(→Proposed "maximal" license)
Revision as of 10:18, 13 January 2006
Please copy stuff over from hawiki only if you own the copyright to it or it's licensed under the GNU FDL. Actually, don't at all until we've settled on a license. —Ashley Y 01:14, 9 January 2006 (EST)
1 Which license?
See also this giant list.
GFDL is more convenient if we wish to import material from Wikipedia. Most Haskell library code is available under BSD. Opinions? —Ashley Y 01:14, 9 January 2006 (EST)
I think the content has to be such that it is easy to add things to Haskell implementations and libraries. As fptools and GHC are under the BSD3 license having the wiki with a more restrictive license can create problems. --EinarKarttunen 03:12, 9 January 2006 (EST)
There's a quick discussion of the various licenses at LWN.
I'll just note that if we start with a very liberal license, it can be tightened later. If we start with a restrictive license, there is no such option (short of contacting every author (or their heirs), and having them agree to it).
I don't care much for the FDL, it is too complex, and it's hard to grok how to deal with invariant sections, authorship (you are required to list at least five for derived works) etc.
I notice it is possible to interpret the wiki as a collection of independent works (see Udo Stenzel's recent post on the haskell list) - which wreaks havoc on any scheme requiring attribution. If so, I agree PD is probably less hassle.
(Of course, this assumes we are in a jurisdiction where PD is a meaningful concept - this excludes at least some European countries. I can't imagine this being a problem in reality, but perhaps there should be a textual note with a bit more detail?)
I've never heard of OPL, but have heard of the others, so perhaps OPL is too obscure. I would go for either public domain or BSD. Perhaps multiple licenses are appropriate, public domain, BSD, GPL and GFDL - if everything is licensed under all of them then everyone will be happy.
--NeilMitchell 07:06, 9 January 2006 (EST)
I vote for public domain. I'm no license expert but I basically think that code in public manuals and the like should be completely free of any type of restrictions. You want to include it in your open-source app? Fine! You want to include it in your comercial multi-million dollar application? Fine! It's not like a wiki page will include large quantities of truly valuable intellectual property anyways, so less probably is more here. Why make it more complicated than it needs to be when it's likely it will have little or no practical consequences? Like someone said, if something is more restrictive then it can be flagged as such, or linked from the wiki to some other location. --SebastianSylvan 13:02, 9 January 2006 (EST)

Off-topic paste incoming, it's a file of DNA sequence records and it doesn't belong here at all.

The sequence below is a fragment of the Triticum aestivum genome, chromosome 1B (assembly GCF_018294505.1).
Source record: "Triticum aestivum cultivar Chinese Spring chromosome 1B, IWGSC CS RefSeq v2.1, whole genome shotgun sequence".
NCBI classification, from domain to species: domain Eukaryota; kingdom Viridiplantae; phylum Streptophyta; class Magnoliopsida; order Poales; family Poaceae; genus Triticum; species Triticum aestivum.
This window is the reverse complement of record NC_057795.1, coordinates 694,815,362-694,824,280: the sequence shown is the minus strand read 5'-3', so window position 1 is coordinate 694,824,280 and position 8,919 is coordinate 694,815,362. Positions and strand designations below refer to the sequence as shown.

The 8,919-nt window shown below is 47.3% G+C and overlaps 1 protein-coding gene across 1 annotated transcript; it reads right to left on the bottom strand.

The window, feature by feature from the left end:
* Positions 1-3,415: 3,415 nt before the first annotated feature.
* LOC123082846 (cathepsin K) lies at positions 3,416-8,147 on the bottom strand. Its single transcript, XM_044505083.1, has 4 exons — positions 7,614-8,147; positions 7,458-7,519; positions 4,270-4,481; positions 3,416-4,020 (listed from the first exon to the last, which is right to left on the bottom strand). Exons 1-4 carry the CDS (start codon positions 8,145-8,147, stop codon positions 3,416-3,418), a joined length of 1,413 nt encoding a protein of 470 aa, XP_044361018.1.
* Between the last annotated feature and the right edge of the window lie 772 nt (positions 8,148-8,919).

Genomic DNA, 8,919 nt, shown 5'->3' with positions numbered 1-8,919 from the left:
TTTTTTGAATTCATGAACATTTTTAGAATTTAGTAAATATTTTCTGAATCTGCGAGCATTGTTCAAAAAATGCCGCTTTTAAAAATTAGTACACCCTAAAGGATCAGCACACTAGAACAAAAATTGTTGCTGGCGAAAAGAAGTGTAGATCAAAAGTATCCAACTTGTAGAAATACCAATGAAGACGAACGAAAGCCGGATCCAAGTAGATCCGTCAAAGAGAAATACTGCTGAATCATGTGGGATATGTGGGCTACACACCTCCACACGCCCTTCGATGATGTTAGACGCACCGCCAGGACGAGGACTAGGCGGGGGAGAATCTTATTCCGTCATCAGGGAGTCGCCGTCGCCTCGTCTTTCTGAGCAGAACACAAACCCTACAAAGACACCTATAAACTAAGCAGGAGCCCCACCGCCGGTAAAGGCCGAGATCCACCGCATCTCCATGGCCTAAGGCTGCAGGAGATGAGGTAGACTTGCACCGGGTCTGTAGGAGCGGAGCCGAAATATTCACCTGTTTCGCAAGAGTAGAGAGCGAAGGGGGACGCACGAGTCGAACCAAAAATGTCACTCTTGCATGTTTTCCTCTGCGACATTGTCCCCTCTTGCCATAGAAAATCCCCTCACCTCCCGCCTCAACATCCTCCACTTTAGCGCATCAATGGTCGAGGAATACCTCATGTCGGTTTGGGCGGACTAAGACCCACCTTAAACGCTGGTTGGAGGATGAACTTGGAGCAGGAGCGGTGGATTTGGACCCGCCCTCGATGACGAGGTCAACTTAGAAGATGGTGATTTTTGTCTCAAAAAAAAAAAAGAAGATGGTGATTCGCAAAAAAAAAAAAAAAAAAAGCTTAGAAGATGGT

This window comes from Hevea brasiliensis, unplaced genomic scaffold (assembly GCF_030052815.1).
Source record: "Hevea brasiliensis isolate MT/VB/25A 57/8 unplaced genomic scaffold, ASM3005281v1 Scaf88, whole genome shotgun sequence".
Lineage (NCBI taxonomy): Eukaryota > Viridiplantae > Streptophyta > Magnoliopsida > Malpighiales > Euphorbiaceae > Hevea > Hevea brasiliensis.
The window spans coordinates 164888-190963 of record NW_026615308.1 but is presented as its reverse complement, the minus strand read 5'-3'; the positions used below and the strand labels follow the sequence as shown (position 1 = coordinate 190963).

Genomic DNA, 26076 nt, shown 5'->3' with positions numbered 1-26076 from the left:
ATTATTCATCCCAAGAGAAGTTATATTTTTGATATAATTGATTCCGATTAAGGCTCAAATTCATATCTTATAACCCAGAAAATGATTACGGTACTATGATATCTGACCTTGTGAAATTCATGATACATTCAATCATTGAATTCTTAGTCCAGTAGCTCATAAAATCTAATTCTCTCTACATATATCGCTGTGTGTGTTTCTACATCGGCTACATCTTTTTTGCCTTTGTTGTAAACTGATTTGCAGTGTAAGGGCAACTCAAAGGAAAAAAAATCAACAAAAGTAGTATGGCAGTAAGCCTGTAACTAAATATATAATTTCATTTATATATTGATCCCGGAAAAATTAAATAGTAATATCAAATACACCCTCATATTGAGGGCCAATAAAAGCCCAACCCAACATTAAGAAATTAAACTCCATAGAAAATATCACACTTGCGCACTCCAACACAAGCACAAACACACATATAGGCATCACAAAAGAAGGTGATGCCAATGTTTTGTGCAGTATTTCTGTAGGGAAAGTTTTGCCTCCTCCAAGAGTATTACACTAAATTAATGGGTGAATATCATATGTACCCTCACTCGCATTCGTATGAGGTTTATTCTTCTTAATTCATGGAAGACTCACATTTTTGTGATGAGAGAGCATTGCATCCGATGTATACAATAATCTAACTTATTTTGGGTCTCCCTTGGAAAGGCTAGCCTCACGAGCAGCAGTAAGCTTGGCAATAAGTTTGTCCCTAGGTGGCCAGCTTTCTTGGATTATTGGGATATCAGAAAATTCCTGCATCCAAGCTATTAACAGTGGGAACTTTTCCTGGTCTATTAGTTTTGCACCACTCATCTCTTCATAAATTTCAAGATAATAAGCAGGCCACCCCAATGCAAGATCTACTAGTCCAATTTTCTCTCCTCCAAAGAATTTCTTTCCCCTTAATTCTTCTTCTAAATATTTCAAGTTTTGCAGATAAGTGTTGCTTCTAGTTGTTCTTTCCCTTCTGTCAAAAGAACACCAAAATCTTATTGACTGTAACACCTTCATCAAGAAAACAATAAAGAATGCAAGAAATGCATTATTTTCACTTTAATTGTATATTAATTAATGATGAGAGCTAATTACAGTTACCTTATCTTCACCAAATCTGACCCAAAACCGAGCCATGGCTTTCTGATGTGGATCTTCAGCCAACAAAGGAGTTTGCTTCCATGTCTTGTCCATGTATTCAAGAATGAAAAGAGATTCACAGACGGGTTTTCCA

Why not dual license under GNU FDL and BSD? Wouldn't that take care of most code- and documentation-reuse issues?
There is some relevant discussion here. I would vote for using public domain by default, but it should be very easy to specify a more restrictive license using the wiki markup.
I've later changed my mind on this issue. I think that a single, mandatory, and exeedingly permissive license would be the best solution. As for worries about the incompatability of wiki-ism and moral rights in some countries, I believe that the nature of wiki edit history makes it irrelevant. It is impossible to deface the work done by any person because it is trivial to find out (a) who made the original work and (b) who modified the work and exactly what they changed.
This concern is especially invalid in the case of code snippets published to the wiki because: "Moral rights do not cause difficulty with computer software licenses, because civil law countries have made special statutory exceptions where, absent agreement to the contrary, an author may not object to the modification of a software work by a grantee who has acquired the right to adapt the work. (Source: French Copyright Law revision of July 3, 1985, art. 46. See Ginsburg, Reforms and Innovations Regarding Authors' and Performers' Rights in France: Commentary on the Law of July 3, 1985, 10 Colum.-VLA J.L. & Arts 83, 90 (1985))" (cited from: "Public domain." Wikipedia, The Free Encyclopedia. 11 Jan 2006, 02:50 UTC. 11 Jan 2006, 13:27 <http://en.wikipedia.org/w/index.php?title=Public_domain&oldid=34701571>)